A good friend sang a convicting song Sunday morning in church, and the idea has been rattling around for a couple of days now. Give it a listen (and read on if you dare 🙂 ).
WARNING: The song, some sermons, conversations, e-mails, and prayer lists really caused my mind to ponder prayer tonight. This one is really for us Christians to think hard about praying. If you’re new to grieving, I think that I would recommend waiting on this one. This will be better for you in a while, but maybe not that great right away. It took a few deep breaths to hit the “publish post” button. If you hate me by the end of this, you’re not alone. I might hate me, too.
I’ve got my preaching tie on here, and I’m living up to my last name (which means ‘blunt’ in German). If you are not looking for that, I would stop scrolling. If you are, here we go!
Have you ever thought about the things that we pray for? I’ve read a few hundred lists over the years, and it’s mostly boring, boring stuff. It’s the kind of stuff that would likely happen anyway, whether we prayed or not. More importantly, it’s usually stuff that we really don’t have any business praying for. Most of us waste our time praying. With our invitations for the most amazing privilege in the universe, the invitations to come into God’s throne room like we belong and communicate with Him, we waste it almost every time.
We pray that a small illness will go away. We pray for safety when we travel. We pray that our exams go smoothly. We pray that our job applications get us the job that we want. We pray that the kids won’t be too much trouble. We pray that the car will start so we don’t have to bother with a new one. It’s just a whole bunch of stuff that doesn’t matter. All along, we don’t even stop to think, “What does God think about any of this ?”
Surely, God must want my convenience, because He loves me. Therefore, I should be spoiled, and live a nice convenient life where everything goes smoothly every time. It’s obvious to us, because we want it. If we’re really honest, we probably don’t care what God thinks of it.
Praying like this does something important and devastating: It ignores God while talking at Him. We tell God who He needs to be and what He needs to do. We don’t stop to ask what God wants in things because we decide that He doesn’t matter. We really don’t stop to surrender and say, “God, you know that all these things are in front of me. We both know that I want them to go smoothly, but Lord, what I really want is to become more like You, because that’s what You want. I want people to see Jesus and know Him, because that’s what you really want. If that means that nothing goes smoothly, then Lord, that’s what I want, because I want to live the life You have for me. If that means that the worst happens, then I want that.”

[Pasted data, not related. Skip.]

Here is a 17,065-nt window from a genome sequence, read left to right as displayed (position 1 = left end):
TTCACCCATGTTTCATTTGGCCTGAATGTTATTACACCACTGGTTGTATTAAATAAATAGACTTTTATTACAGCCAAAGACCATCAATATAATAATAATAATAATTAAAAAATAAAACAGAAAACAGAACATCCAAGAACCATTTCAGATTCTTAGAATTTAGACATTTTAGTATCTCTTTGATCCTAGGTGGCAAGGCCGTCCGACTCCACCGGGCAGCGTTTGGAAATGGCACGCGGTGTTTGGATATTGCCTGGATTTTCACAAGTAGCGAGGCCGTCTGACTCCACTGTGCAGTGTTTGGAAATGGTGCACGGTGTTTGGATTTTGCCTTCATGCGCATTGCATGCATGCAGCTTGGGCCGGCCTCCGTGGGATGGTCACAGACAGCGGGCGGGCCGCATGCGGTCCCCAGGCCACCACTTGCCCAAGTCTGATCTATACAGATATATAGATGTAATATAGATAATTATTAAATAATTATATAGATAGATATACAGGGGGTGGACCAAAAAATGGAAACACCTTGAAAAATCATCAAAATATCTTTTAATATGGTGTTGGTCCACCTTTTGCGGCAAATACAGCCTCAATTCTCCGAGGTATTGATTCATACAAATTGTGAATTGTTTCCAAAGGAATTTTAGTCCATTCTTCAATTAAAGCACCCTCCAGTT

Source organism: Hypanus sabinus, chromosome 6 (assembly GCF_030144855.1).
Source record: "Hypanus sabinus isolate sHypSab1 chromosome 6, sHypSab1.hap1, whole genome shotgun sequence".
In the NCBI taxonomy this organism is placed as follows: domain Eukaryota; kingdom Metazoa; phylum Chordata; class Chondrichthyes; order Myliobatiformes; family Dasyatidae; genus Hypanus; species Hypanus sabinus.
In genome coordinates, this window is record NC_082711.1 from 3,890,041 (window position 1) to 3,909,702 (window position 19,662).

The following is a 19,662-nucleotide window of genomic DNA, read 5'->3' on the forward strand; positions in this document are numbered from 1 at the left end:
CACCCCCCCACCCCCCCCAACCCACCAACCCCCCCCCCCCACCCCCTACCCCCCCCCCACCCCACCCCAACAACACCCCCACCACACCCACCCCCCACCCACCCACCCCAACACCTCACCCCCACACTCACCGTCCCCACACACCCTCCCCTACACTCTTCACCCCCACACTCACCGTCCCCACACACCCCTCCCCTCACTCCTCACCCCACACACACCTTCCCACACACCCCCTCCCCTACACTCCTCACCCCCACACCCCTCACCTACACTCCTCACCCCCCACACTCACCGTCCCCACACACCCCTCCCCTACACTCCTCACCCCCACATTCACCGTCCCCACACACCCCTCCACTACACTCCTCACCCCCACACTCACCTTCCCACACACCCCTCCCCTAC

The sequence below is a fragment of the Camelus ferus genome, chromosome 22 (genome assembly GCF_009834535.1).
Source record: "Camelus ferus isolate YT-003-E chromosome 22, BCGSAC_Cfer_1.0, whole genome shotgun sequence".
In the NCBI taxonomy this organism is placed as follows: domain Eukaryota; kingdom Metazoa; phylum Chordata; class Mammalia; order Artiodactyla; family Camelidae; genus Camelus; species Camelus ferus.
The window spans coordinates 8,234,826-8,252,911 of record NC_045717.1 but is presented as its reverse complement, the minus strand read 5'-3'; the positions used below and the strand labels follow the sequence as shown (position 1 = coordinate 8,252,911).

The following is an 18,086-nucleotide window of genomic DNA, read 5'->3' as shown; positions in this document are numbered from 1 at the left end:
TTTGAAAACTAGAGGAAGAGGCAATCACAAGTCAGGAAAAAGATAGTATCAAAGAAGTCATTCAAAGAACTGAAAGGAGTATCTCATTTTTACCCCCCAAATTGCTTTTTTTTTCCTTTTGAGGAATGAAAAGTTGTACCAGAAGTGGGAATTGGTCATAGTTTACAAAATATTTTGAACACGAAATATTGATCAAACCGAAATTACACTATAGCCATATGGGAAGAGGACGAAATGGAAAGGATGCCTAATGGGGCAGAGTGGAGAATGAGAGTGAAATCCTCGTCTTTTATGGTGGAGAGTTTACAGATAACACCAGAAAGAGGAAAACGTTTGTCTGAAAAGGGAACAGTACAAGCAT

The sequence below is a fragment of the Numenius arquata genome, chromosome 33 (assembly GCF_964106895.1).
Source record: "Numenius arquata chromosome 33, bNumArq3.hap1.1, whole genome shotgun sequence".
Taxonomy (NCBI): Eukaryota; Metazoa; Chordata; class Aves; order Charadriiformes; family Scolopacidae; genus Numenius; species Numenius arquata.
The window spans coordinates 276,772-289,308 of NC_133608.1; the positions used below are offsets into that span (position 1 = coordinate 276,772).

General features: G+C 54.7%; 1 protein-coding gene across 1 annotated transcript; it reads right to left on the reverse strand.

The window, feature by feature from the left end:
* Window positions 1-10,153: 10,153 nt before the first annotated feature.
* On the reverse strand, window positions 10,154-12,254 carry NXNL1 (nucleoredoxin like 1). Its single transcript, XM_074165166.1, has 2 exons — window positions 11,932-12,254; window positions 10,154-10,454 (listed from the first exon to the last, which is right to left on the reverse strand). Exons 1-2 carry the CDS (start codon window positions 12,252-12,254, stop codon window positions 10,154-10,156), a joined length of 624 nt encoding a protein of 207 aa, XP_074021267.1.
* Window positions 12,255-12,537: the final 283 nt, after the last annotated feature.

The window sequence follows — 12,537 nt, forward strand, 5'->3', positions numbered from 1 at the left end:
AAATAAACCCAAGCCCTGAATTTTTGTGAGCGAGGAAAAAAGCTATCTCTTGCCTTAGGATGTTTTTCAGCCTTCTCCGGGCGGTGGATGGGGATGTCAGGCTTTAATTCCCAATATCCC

What if safety isn’t the best thing for us or someone else? What if an illness really is designed for me to get closer to God instead of getting healthier? What if failing leads to success in the right places? What if our convenience and comfort didn’t matter at all because God had something more important planned?
If you notice, Jesus only asked for comfort one time, and He wasn’t fully fixated on His comfort. He knew that He was about to take the wrath of every sin from every sinner at every place at every time all at once, and He knew how horrible that would be. Even while he prayed for comfort, He said “but Your will be done,” because the suffering was better for us (and Him) than the comfort.
Last year, I prayed constantly for Doria’s health. I will never deny that. It was my primary goal in our pregnancy time. As hard as this is to believe, God had something better planned, but that plan didn’t involve my convenience, but did involve a whole lot of pain. Through that, Doria’s death (and the journey it gave to Becky and I) has actually helped a slew of people already, and she’s just going to keep giving as time goes by. That used to be what I would pray for in everything, even teaching class, and now that’s what I pray for when I write this crazy stuff. I don’t want Doria’s death to be in vain. From the effects of it so far, neither does God (and He says so in places like 2 Corinthians 1:4). I’m still not sure that I can say Doria’s death was better for me. I don’t know yet if it was better for her mother. Somehow, I do know that it was better for a whole lot of other people, and that God wants us to focus past ourselves. It really isn’t all about me.
Tonight, in a nice session of prayer, it’s all on the table again. I only have 12 days left before Zoe is induced, and I’m coasting right along. That’s what I want, unless that isn’t the most important thing. Zoe belongs to God, too. I just want all of this to be His, and see the cool stuff that God does with it. And yes, I know what could happen. I love this girl like crazy, and I actually believe that this will be a good thing. If I believe these things, I kind of have to, don’t I?
If you’ve made it this far and you haven’t broken your computer screen yet, which God do you want? Do you want the imaginary one who really exists in your mind and seeks your desires, or do you want the real one who has something better in mind?
We have access to something amazing. God wants us to speak to Him. God wants to spend His time with us executing a very personal plan. It’s too important to waste. Don’t waste your time praying.